Social media is fast, powerful and cost effective and when done correctly, it captures people's imagination and enables messages to be shared across a multitude of channels, to family, friends and beyond.
Although many of the bigger charities are jumping on board with online giving and using social media as a key tool, smaller charities need to follow suit. As the “no makeup selfie” shows, a little imagination and creativity can translate into millions of pounds of funding.
In many ways, the internet is made for small charities, as they can use digital fundraising platforms and social networks to reach millions of people — at virtually no cost. Let's hope this campaign provides food for thought and inspiration.
David Berney (pictured) is the CEO and founder of Wishgenie, offering free social media fundraising tools for charities, businesses and individuals.
If you know what you’re doing, social media can be an easy and cost-effective way to improve your customer service, especially for small firms. As your company grows, you need to make sure that you are also developing a loyal customer base. The great thing about social media is that a satisfied customer will recommend your products and services to their family and friends.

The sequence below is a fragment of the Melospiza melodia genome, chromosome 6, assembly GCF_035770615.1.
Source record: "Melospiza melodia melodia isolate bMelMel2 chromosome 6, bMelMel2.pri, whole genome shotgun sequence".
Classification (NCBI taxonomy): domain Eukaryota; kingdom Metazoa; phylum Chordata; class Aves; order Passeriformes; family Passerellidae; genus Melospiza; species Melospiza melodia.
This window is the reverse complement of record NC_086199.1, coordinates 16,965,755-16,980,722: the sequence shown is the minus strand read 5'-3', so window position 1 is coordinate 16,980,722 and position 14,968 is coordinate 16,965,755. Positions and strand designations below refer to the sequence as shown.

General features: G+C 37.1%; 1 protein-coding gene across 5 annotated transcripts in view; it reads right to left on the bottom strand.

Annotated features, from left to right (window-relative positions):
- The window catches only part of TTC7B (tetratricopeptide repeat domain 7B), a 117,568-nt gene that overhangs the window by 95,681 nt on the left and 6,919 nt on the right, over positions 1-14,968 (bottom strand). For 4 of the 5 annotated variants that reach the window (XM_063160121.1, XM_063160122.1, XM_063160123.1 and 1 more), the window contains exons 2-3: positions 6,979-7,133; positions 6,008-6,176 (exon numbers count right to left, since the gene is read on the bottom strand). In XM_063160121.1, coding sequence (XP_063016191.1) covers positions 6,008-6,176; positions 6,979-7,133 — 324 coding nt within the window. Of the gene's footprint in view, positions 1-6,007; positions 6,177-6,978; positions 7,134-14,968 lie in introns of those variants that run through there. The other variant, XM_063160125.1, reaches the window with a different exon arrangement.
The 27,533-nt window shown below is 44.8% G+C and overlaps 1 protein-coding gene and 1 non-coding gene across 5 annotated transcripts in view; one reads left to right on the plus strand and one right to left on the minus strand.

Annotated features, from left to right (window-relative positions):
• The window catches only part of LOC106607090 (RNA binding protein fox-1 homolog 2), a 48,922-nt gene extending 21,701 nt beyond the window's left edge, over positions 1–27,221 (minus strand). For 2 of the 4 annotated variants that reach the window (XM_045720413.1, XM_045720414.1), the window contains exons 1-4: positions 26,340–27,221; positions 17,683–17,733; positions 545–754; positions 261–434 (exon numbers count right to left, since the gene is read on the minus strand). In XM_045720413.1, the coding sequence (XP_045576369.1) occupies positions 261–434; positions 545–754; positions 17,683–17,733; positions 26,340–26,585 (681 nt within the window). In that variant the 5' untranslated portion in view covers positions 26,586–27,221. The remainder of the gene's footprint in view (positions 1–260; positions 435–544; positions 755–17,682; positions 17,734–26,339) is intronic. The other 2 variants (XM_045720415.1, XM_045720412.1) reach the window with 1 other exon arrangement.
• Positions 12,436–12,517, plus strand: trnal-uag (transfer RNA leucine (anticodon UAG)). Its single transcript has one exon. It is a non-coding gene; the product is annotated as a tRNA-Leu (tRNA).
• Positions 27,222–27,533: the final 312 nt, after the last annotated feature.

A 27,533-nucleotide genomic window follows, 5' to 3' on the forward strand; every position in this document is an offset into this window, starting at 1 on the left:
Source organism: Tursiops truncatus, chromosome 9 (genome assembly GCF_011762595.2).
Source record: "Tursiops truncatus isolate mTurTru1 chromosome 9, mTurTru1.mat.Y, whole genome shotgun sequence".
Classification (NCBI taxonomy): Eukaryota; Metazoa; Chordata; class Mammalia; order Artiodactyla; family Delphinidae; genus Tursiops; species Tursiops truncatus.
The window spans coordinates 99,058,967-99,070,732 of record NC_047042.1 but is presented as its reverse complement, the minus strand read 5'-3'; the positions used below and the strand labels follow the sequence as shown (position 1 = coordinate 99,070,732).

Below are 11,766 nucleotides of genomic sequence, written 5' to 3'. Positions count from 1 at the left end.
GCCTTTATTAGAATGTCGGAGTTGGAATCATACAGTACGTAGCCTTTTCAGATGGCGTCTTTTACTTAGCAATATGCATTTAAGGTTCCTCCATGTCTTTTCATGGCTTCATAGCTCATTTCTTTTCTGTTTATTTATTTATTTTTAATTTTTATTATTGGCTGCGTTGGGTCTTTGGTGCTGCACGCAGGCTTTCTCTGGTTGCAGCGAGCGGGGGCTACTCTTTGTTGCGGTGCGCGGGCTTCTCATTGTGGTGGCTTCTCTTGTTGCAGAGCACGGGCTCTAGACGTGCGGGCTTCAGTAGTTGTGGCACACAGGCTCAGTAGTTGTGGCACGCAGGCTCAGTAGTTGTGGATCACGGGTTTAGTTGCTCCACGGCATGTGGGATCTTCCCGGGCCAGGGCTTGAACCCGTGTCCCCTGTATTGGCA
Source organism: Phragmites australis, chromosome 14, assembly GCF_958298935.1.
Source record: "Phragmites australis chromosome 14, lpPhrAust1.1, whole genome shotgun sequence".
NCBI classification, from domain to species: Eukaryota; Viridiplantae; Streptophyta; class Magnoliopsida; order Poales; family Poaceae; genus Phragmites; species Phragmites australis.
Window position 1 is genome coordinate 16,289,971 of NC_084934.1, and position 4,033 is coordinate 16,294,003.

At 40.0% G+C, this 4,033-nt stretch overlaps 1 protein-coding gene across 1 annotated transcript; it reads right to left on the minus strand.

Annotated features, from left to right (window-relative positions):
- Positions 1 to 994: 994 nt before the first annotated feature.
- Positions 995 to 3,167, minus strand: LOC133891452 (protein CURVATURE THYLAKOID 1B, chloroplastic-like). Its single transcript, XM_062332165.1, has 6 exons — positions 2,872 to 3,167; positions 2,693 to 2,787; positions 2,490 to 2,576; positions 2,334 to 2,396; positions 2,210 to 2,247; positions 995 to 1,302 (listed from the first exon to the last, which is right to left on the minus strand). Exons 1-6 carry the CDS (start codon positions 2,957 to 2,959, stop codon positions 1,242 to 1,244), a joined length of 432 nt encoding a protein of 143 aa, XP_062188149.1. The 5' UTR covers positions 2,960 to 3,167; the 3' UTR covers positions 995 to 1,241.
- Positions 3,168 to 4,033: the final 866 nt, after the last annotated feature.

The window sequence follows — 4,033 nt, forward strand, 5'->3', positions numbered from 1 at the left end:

If you are unsure how to approach social media, take a look at your competitors to get an idea of how other businesses do it. Then aim to do it better. Here are five tips to help you improve your social media customer service: